Protesters take message to Sturgis Motorcycle Rally

Protesters take message to Sturgis Motorcycle Rally

STURGIS, S.D. ñ The Gathering of Nations to Defend Bear Butte camp at Bear Butte Mountain took the message directly to the bikers at the 66th Sturgis Motorcycle Rally.They may be of more help than politicians in stopping the proliferation of mega-sized biker bars.The political leadership of Meade County, where Bear Butte is located, has ignored all pleas and arguments presented by many tribal leaders about the sacredness of the mountain to more than 60 nations. The county has issued liquor and malt liquor licenses to venues that are located near Bear Butte.That the mountain is a sacred location to pray, and that peace and quiet is necessary, has escaped any political decisions. A campground with a malt beverage license is located at the base of Bear Butte, and patrons must drive by the Gathering of Nations encampment.The County Line, owned by Jay Allen, has triggered protests and testimony during commission meetings on the malt liquor license. It is located just two miles north of Bear Butte. Allen has boasted that the County Line will be the worldís largest biker bar.Gary Lippold, owner of the new Glencoe Campground just south of Bear Butte, told National Public Radio that his 50,000-seat amphitheater is progress, which is needed to create jobs to keep young people from leaving the state. Glencoe is open for one week.Lippold also said on NPR that the American Indian nations were impeding progress.The next step was to take the message to the bikers themselves. Outside the county courthouse hundreds of protesters chanted: ìDonít ride 79.î This was in reference to the highway number that passed Bear Butte and the road bikers will travel to get to the County Line Campground.Many people, warriors, donned face masks as a symbol of centuries of invisibility.Vic Camp, an organizer of the Gathering of Nations, said bikers came to the encampment for information. Camp said they discussed the issue, and the bikers said they would pass the word along to all they know to not ride to the bars near Bear Butte.ìWe donít oppose the partying, but do that in town. We donít want partying near Bear Butte,î Camp said.ìThe politicians didnít want to listen to their own people,î Camp said. Petitions to allow the voters to decide on malt beverage and liquor licenses were rejected by the county commissioners.Flyers and word of mouth are the methods now used during the rally to get the word out about the sacredness of Bear Butte and how many nations feel about the encroachment of loud and lewd behavior.Protesters chanted over the roar of the bikes, some of which were revved up just to drown the chanters out. One biker even gave a drive-by finger.Horns and waves were also noticed and interpreted as signs of support.ìItís about the land and water and our attempt to keep our way of life and uniqueness,î said Carrie Dann, Western Shoshone and no newcomer to conflict against government and corporate encroachment on lands.Phillip Whiteman Jr., Northern Cheyenne, said the Cheyenne spiritual leader Sweet Medicine brought the medicine bundle for the Cheyenne from Bear Butte and said the Cheyenne must follow a structure.ìIf we did not follow the structure we would return to unbalance. Today is what our prophet or teacher talked about.ìToday is sad that we have to come here and protect our land. Itís a sad day that we have to continue this fight,î Whiteman said.The fight to protect Bear Butte is not over. Organizers promised to attend the Sturgis Motorcycle Rally every year to continue spreading the word about the meanings attached to the mountain.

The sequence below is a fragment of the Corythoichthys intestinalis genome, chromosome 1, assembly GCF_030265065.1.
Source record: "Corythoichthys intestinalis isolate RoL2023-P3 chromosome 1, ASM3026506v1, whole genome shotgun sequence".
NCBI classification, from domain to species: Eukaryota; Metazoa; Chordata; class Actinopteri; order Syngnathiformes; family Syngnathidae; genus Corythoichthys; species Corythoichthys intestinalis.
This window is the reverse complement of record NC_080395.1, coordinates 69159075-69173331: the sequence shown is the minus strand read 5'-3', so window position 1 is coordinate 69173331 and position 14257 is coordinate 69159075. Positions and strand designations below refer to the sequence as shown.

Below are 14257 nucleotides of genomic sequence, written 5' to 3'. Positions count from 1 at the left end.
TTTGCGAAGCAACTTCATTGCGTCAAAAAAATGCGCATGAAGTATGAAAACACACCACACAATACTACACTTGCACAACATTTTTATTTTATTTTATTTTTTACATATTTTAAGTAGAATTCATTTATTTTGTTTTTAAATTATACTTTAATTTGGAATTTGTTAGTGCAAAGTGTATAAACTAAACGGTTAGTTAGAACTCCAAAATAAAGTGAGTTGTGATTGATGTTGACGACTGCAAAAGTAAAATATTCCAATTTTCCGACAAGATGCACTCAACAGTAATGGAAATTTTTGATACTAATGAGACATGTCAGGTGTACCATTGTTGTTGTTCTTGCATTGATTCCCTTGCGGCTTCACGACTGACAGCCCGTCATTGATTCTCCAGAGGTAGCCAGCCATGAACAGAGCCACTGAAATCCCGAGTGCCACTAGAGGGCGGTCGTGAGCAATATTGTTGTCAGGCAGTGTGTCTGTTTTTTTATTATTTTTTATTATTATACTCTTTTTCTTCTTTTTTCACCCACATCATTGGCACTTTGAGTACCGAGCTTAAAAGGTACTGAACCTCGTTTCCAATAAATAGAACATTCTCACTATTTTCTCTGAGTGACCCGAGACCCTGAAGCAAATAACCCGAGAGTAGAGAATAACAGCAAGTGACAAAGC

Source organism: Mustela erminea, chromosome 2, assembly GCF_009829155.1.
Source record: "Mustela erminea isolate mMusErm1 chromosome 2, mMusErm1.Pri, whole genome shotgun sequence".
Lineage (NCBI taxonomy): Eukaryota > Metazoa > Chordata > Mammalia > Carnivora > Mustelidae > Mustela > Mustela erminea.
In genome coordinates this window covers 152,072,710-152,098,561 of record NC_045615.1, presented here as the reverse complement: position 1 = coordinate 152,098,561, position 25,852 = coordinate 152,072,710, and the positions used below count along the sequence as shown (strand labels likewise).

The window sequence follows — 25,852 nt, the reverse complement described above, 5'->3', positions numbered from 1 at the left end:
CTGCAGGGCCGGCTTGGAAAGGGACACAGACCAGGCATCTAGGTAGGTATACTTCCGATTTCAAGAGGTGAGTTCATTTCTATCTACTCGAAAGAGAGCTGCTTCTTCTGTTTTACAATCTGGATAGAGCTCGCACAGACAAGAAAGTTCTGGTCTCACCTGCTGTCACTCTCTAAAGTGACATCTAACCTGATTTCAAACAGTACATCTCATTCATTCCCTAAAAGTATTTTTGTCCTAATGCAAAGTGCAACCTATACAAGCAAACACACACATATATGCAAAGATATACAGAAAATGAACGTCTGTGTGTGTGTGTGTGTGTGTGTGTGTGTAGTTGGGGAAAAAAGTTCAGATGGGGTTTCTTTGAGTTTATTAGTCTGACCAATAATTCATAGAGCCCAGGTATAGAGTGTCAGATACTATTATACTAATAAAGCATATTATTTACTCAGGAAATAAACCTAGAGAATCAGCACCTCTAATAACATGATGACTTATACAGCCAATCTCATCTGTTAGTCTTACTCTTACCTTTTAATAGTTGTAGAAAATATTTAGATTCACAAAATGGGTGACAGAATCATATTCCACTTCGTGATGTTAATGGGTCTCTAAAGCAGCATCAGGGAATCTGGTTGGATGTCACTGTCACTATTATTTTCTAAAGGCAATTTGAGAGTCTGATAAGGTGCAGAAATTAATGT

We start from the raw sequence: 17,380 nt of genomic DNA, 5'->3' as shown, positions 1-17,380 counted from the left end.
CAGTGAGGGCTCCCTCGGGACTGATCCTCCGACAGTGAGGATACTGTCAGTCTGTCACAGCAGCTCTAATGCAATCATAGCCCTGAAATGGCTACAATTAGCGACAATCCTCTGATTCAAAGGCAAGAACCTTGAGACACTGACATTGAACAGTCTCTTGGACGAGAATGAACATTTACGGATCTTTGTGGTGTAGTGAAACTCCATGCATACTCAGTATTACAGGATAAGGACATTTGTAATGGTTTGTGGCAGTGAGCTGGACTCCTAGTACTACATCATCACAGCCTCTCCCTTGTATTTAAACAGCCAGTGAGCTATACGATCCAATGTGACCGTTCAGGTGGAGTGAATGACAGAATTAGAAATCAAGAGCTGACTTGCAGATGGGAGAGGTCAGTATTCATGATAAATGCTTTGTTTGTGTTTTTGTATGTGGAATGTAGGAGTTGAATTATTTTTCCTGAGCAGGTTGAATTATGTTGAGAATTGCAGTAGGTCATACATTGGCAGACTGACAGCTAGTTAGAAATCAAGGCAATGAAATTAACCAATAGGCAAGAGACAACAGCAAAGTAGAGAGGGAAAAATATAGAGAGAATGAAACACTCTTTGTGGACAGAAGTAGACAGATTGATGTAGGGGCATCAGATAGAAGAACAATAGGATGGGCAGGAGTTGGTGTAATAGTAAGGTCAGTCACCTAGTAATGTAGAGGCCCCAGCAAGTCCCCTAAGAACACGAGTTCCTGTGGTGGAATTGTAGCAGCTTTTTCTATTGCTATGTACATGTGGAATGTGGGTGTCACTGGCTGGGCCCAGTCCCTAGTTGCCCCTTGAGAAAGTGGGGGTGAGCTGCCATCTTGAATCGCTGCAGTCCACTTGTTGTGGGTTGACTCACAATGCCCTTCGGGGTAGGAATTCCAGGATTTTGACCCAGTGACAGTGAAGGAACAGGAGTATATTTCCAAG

STURGIS, S.D. ñ The Gathering of Nations to Defend Bear Butte camp at Bear Butte Mountain took the message directly to the bikers at the 66th Sturgis Motorcycle Rally. They may be of more help than politicians in stopping the proliferation of mega-sized biker bars. The political leadership of Meade County, where Bear Butte is located, has ignored all pleas and arguments presented by many tribal leaders about the sacredness of the mountain to more than 60 nations. The county has issued liquor and malt liquor licenses to venues that are located near Bear Butte. That the mountain is a sacred location to pray, and that peace and quiet is necessary, has escaped any political decisions. A campground with a malt beverage license is located at the base of Bear Butte, and patrons must drive by the Gathering of Nations encampment. The County Line, owned by Jay Allen, has triggered protests and testimony during commission meetings on the malt liquor license. It is located just two miles north of Bear Butte. Allen has boasted that the County Line will be the worldís largest biker bar. Gary Lippold, owner of the new Glencoe Campground just south of Bear Butte, told National Public Radio that his 50,000-seat amphitheater is progress, which is needed to create jobs to keep young people from leaving the state. Glencoe is open for one week. Lippold also said on NPR that the American Indian nations were impeding progress. The next step was to take the message to the bikers themselves. Outside the county courthouse hundreds of protesters chanted: ìDonít ride 79.î This was in reference to the highway number that passed Bear Butte and the road bikers will travel to get to the County Line Campground. Many people, warriors, donned face masks as a symbol of centuries of invisibility. Vic Camp, an organizer of the Gathering of Nations, said bikers came to the encampment for information. Camp said they discussed the issue, and the bikers said they would pass the word along to all they know to not ride to the bars near Bear Butte. ìWe donít oppose the partying, but do that in town. We donít want partying near Bear Butte,î Camp said. ìThe politicians didnít want to listen to their own people,î Camp said. Petitions to allow the voters to decide on malt beverage and liquor licenses were rejected by the county commissioners. Flyers and word of mouth are the methods now used during the rally to get the word out about the sacredness of Bear Butte and how many nations feel about the encroachment of loud and lewd behavior. Protesters chanted over the roar of the bikes, some of which were revved up just to drown the chanters out. One biker even gave a drive-by finger. Horns and waves were also noticed and interpreted as signs of support. ìItís about the land and water and our attempt to keep our way of life and uniqueness,î said Carrie Dann, Western Shoshone and no newcomer to conflict against government and corporate encroachment on lands. Phillip Whiteman Jr., Northern Cheyenne, said the Cheyenne spiritual leader Sweet Medicine brought the medicine bundle for the Cheyenne from Bear Butte and said the Cheyenne must follow a structure. ìIf we did not follow the structure we would return to unbalance. Today is what our prophet or teacher talked about. ìToday is sad that we have to come here and protect our land. Itís a sad day that we have to continue this fight,î Whiteman said. The fight to protect Bear Butte is not over. Organizers promised to attend the Sturgis Motorcycle Rally every year to continue spreading the word about the meanings attached to the mountain.